Library Journal
Does Moore (Liberty: The Lives and Times of Six Women in Revolutionary France) want to be the next Christopher Hibbert? Hibbert, who died in 2008, wrote seemingly effortless studies of all manner of people, places, and eras—all elegantly accessible, meticulously researched books. Readers used to his high standards for popular history—and anyone who knows anything about the 1920s—will be disappointed by Moore's book. It amounts to a portrait of the era, chiefly in America, as it could have been written decades ago: there's F. Scott Fitzgerald and the ex-pat Murphys, Al Capone, the Algonquin Roundtable, Sacco and Vanzetti, a one-dimensional Warren Harding, the Scopes trial, and a Hollywood rife with scandal and apparently oblivious to any struggle over the use of sound in film. You'll hope in vain for Moore to demonstrate some special expertise, but 1920s MGM icon John Gilbert's one unindexed presence as "Jack Gilbert" with no apparent awareness by Moore of whom she's speaking is emblematic of her shallow knowledge. Any of these topics, plus the many that Moore excludes, get better treatment elsewhere. VERDICT Perhaps middle or high school students or general readers first embarking on the era will appreciate this. Others should pass.—Margaret Heilbrun, Library Journal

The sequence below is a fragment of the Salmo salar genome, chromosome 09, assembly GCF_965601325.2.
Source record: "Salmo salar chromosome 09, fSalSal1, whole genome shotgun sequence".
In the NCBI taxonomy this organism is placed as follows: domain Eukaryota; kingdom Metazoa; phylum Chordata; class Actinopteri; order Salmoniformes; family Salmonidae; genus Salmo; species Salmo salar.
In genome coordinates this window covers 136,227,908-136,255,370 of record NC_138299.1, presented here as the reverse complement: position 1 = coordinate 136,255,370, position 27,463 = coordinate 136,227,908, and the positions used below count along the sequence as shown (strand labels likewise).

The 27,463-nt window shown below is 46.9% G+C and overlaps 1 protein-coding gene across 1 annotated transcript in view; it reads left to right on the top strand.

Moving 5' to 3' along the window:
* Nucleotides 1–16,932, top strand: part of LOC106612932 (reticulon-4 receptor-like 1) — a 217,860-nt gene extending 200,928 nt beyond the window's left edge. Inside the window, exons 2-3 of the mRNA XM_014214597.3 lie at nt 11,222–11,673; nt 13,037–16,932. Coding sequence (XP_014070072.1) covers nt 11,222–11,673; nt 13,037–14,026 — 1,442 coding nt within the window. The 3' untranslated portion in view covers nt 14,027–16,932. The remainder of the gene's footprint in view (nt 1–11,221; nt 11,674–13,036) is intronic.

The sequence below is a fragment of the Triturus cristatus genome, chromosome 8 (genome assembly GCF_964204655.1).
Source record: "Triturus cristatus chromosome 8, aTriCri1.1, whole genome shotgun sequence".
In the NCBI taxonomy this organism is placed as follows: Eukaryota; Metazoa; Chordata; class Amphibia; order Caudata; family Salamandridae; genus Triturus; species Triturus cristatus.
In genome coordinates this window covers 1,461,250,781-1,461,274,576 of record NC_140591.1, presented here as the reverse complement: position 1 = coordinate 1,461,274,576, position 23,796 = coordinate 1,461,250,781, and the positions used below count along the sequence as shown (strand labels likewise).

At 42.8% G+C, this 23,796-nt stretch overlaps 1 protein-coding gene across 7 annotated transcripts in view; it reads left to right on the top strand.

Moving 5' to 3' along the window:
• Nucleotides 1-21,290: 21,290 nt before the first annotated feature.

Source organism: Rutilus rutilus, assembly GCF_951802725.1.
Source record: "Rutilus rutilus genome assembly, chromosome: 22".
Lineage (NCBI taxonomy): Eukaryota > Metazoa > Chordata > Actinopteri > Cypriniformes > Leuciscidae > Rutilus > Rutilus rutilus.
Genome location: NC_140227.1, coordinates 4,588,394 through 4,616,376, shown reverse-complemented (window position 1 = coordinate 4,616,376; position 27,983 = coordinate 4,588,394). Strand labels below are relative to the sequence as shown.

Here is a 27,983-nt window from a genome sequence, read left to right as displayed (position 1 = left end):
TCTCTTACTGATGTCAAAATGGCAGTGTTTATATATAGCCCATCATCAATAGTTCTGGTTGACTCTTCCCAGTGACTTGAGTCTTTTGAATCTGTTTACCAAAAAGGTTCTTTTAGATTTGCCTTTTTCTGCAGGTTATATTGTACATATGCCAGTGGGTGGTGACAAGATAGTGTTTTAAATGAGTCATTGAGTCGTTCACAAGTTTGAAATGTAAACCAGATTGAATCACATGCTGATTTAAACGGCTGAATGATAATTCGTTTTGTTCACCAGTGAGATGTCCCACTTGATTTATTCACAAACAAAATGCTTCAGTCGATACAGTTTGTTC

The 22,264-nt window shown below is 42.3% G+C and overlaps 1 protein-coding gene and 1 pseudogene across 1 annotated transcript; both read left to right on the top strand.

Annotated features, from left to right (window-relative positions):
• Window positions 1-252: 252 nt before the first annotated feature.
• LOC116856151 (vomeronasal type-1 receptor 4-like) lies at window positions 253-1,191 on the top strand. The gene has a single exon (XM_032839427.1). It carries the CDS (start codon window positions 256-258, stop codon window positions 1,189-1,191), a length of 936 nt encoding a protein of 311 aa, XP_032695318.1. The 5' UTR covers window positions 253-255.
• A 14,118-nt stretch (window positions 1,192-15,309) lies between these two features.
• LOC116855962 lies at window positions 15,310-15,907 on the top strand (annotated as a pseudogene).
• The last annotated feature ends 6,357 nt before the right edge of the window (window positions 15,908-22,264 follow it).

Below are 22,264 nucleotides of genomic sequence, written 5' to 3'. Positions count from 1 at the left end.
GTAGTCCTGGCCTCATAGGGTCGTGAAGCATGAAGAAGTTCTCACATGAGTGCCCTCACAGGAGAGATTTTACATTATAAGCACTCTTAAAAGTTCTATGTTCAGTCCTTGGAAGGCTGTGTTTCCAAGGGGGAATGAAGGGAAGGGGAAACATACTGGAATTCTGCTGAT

Kirkus Reviews